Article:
How I "Defeated" Jakarta’s Traffic Jam

Usually, I never complained about Jakarta’s traffic jam. Not before I moved to a new office and new house. Right now, I have to travel around 30km to go to the office (so it doubled to 60km to go back and forth). It was fun driving that long before the traffic jam get worse and worse (and the worst yet to come). So, this is how I play “cat and mouse” with the traffic jam.

Jakarta’s traffic jam is probably one of the worst things happened to the people work and live in this city. No one could escape from it. While I realize that I couldn’t handle it, I try to handle myself to become better on how to avoid it. So here’s my personal analysis on the traffic jam that might occur throughout the day and how, later, I can avoid it and gain more productivity.

Please keep in mind that this is just for my own case and if you want to try it, make sure you’re OK with that. I’m not responsible for any effects that might occurs along with this ‘trick’ :)

Let’s start.

00.00 – 05.00
This is absolutely the time when the road unoccupied the most. You can only see one or two cars for one minute or two. Those were probably someone who in a hurry to catch a plane at the airport or traders who brought their goods to the nearest market.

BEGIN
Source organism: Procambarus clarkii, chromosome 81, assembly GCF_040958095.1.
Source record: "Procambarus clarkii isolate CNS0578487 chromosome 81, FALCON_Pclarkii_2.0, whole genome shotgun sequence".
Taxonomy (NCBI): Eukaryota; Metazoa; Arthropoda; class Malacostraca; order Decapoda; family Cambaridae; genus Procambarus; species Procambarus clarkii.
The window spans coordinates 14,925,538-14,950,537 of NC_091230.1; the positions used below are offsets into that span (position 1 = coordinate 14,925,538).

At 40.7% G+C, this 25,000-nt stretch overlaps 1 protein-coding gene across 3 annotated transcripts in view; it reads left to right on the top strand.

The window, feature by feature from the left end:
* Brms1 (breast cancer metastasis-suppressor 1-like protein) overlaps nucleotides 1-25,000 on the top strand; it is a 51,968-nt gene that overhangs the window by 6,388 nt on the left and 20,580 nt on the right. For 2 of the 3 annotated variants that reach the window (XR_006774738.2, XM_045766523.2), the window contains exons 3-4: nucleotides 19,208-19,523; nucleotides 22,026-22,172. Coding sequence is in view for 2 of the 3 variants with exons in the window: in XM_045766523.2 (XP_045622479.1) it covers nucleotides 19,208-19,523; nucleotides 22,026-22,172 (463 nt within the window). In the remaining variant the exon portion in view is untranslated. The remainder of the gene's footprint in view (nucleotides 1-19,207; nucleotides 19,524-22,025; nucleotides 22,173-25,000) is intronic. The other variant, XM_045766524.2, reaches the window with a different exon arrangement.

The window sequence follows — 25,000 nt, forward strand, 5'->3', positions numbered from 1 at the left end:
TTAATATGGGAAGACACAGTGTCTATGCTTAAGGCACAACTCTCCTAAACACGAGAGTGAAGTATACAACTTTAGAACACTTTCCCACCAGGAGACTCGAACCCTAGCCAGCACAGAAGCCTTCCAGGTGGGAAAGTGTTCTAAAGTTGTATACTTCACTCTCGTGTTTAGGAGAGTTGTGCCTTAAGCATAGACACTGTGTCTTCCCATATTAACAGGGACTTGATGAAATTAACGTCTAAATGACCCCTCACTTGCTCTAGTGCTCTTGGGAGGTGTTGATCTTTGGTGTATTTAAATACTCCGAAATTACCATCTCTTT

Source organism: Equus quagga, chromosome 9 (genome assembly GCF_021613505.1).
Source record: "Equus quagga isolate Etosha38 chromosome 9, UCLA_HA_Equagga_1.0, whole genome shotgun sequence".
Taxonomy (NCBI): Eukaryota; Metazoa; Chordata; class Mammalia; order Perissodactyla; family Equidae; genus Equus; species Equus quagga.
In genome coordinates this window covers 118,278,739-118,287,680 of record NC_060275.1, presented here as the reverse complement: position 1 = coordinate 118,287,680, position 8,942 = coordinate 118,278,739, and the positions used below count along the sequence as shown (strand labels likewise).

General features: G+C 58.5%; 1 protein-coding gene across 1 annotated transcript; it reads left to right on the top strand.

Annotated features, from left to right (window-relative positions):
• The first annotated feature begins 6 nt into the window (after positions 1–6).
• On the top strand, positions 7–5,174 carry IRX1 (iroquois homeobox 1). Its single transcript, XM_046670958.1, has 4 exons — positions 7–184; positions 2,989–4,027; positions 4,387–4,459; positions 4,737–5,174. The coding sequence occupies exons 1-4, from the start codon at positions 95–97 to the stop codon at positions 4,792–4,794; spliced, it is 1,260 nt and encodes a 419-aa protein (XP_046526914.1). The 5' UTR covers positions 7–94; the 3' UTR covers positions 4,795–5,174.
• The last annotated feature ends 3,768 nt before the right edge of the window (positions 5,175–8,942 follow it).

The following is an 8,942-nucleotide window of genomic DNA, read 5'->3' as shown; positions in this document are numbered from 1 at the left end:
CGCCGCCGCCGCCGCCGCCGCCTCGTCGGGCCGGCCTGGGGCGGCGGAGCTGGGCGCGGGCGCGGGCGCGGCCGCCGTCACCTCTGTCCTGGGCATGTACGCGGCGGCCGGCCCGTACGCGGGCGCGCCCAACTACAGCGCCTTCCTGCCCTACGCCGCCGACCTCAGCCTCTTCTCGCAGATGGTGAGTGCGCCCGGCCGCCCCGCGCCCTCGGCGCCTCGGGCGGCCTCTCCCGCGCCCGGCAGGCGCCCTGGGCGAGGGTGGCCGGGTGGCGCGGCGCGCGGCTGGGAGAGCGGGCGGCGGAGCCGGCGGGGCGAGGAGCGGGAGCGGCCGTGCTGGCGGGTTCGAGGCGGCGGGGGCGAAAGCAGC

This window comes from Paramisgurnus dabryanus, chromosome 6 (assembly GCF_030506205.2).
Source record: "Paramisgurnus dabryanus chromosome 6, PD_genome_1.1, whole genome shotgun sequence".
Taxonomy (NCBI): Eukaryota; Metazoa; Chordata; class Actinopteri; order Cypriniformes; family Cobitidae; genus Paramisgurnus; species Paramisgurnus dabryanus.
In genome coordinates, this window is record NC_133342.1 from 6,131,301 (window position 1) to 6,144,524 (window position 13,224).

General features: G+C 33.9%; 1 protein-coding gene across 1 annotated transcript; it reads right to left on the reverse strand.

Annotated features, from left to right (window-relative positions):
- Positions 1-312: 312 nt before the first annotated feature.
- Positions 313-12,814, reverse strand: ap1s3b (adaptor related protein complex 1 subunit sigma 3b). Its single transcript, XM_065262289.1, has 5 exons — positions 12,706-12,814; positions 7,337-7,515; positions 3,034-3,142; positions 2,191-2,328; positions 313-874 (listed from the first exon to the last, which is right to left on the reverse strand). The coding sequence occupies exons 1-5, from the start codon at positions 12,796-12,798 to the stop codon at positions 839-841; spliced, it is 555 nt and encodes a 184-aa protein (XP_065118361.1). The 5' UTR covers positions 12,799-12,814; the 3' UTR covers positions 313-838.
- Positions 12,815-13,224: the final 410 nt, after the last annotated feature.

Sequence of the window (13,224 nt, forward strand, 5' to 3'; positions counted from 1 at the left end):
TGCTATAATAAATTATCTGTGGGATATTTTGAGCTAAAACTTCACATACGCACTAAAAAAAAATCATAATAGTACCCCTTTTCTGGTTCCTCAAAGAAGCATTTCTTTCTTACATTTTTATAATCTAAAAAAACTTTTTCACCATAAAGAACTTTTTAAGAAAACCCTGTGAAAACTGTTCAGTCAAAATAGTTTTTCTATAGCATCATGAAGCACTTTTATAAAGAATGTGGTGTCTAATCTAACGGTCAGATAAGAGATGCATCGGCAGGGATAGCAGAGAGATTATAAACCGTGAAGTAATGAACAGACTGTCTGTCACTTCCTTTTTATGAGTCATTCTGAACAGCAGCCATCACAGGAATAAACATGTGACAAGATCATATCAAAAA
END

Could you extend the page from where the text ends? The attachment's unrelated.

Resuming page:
05.00 – 06.00
The road started to packed with cars and motorcycles as early risers don’t want to arrive at the office late. It’s not yet jammed but it’s potentially cause a traffic jam for the following hours.

06.00 – 10.00
The worst traffic jam occurred in this time frame. The early risers (who aren’t arrive at the office yet) and those who woke up late joined in the biggest mass parking ever in Jakarta (that is, the traffic jam).

10.00 – 14.00
Since so many people started at 06.00 – 10.00 mostly already arrived at the office, this time frame usually better than the previous one. Still jammed but better. this time frame might be filled with marketing people, those who “plan” to start late, people going in a meeting, and lunch.

14.00 – 17.00
Still better but packed in some sort of roads. For my case, it’s the second best time to drive towards some places.

17.00 – 20.00
The second biggest nightmare after the morning one. People returning from their offices to their home.

20.00 – 00.00
This is the second best unoccupied road.

First Strategy

I rarely found myself (never, perhaps?) departing between 06.00 – 10.00. I might have traveled for as long as 3 hours just to get to the office. So I usually departed at 10am/11am and traveled for about 2 hours (one hour less compared to 6am-10am). However, the road seems more and more packed at that range of time. 2 hours become 2.5 hours. So, I try to change the strategy.

Second Strategy

I still departed at 10am but I took the opposite direction. No, my office hasn’t move yet but I took to the direction where I can take the Commuter Line (electric train). I need only 15 minutes from my house to the train station. I usually waited for 30 minutes maximum to get to the next train and it took only 30 minutes – 45 minutes to travel from the current station to the office’s nearest station. Total time needed: 15 + 30 + 45 = 90 minutes. Quite fast. But…